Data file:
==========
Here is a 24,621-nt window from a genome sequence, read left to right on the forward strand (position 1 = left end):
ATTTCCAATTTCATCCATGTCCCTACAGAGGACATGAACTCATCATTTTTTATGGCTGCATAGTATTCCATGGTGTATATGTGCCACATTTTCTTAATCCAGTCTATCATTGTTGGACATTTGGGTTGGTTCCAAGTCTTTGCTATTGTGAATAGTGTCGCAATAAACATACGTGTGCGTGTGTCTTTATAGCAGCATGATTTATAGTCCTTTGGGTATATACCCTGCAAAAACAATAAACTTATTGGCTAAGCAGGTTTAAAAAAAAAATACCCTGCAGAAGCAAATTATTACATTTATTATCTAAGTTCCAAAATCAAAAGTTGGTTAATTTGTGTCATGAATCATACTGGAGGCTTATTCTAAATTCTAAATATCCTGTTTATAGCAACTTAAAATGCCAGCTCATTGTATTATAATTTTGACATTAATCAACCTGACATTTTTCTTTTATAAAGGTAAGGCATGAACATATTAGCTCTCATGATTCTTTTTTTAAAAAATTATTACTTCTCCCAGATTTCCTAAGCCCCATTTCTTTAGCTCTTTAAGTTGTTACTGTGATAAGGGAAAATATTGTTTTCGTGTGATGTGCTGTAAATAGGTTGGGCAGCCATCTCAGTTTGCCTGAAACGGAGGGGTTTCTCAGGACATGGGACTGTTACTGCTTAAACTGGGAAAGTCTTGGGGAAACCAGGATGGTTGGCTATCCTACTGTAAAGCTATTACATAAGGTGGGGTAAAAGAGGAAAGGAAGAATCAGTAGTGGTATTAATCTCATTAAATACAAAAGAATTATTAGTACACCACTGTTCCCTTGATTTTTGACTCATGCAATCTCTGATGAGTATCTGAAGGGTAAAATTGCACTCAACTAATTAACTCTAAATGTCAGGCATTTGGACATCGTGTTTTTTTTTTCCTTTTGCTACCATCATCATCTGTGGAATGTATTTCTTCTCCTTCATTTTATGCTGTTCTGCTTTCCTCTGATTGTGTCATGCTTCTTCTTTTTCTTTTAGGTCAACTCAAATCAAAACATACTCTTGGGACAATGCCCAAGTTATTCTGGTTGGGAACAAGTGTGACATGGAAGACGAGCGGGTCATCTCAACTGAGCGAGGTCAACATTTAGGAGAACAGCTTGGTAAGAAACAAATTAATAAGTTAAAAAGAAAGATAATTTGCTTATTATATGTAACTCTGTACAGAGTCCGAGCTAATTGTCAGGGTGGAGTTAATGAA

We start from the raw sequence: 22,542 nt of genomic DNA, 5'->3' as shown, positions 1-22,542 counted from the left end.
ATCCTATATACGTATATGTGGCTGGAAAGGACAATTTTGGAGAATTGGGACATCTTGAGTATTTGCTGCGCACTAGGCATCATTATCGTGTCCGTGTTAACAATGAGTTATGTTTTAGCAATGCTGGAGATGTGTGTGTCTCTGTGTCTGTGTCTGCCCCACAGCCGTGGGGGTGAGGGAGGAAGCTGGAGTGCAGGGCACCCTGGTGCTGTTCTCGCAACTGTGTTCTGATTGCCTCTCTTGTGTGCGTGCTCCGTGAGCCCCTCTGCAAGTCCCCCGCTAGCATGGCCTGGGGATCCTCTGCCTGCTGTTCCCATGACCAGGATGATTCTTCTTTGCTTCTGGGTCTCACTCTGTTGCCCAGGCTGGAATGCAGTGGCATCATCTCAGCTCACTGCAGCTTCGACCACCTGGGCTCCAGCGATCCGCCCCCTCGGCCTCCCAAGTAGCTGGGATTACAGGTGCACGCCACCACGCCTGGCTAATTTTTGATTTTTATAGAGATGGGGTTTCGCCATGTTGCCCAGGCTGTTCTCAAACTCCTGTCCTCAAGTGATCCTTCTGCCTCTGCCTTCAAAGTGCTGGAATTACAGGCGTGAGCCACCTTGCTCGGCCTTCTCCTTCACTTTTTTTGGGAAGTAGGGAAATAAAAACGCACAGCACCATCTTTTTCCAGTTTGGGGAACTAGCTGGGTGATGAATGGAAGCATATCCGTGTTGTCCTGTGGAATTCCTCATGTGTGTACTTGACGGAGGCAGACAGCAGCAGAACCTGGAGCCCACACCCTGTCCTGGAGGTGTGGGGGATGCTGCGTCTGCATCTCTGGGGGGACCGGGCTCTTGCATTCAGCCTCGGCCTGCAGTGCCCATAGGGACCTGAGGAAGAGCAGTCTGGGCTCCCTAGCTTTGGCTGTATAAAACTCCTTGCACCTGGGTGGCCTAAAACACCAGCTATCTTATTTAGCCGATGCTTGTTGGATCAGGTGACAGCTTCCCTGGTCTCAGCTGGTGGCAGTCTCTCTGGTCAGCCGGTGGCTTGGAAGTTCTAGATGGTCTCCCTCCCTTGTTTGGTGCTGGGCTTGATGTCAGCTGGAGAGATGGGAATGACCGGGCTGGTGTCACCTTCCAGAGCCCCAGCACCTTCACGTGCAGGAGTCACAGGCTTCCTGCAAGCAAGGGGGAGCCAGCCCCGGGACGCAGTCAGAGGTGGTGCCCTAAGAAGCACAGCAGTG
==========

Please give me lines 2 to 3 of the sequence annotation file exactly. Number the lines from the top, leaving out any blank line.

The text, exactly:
ATTTCCAATTTCATCCATGTCCCTACAGAGGACATGAACTCATCATTTTTTATGGCTGCATAGTATTCCATGGTGTATATGTGCCACATTTTCTTAATCCAGTCTATCATTGTTGGACATTTGGGTTGGTTCCAAGTCTTTGCTATTGTGAATAGTGTCGCAATAAACATACGTGTGCGTGTGTCTTTATAGCAGCATGATTTATAGTCCTTTGGGTATATACCCTGCAAAAACAATAAACTTATTGGCTAAGCAGGTTTAAAAAAAAAATACCCTGCAGAAGCAAATTATTACATTTATTATCTAAGTTCCAAAATCAAAAGTTGGTTAATTTGTGTCATGAATCATACTGGAGGCTTATTCTAAATTCTAAATATCCTGTTTATAGCAACTTAAAATGCCAGCTCATTGTATTATAATTTTGACATTAATCAACCTGACATTTTTCTTTTATAAAGGTAAGGCATGAACATATTAGCTCTCATGATTCTTTTTTTAAAAAATTATTACTTCTCCCAGATTTCCTAAGCCCCATTTCTTTAGCTCTTTAAGTTGTTACTGTGATAAGGGAAAATATTGTTTTCGTGTGATGTGCTGTAAATAGGTTGGGCAGCCATCTCAGTTTGCCTGAAACGGAGGGGTTTCTCAGGACATGGGACTGTTACTGCTTAAACTGGGAAAGTCTTGGGGAAACCAGGATGGTTGGCTATCCTACTGTAAAGCTATTACATAAGGTGGGGTAAAAGAGGAAAGGAAGAATCAGTAGTGGTATTAATCTCATTAAATACAAAAGAATTATTAGTACACCACTGTTCCCTTGATTTTTGACTCATGCAATCTCTGATGAGTATCTGAAGGGTAAAATTGCACTCAACTAATTAACTCTAAATGTCAGGCATTTGGACATCGTGTTTTTTTTTTCCTTTTGCTACCATCATCATCTGTGGAATGTATTTCTTCTCCTTCATTTTATGCTGTTCTGCTTTCCTCTGATTGTGTCATGCTTCTTCTTTTTCTTTTAGGTCAACTCAAATCAAAACATACTCTTGGGACAATGCCCAAGTTATTCTGGTTGGGAACAAGTGTGACATGGAAGACGAGCGGGTCATCTCAACTGAGCGAGGTCAACATTTAGGAGAACAGCTTGGTAAGAAACAAATTAATAAGTTAAAAAGAAAGATAATTTGCTTATTATATGTAACTCTGTACAGAGTCCGAGCTAATTGTCAGGGTGGAGTTAATGAA

We start from the raw sequence: 22,542 nt of genomic DNA, 5'->3' as shown, positions 1-22,542 counted from the left end.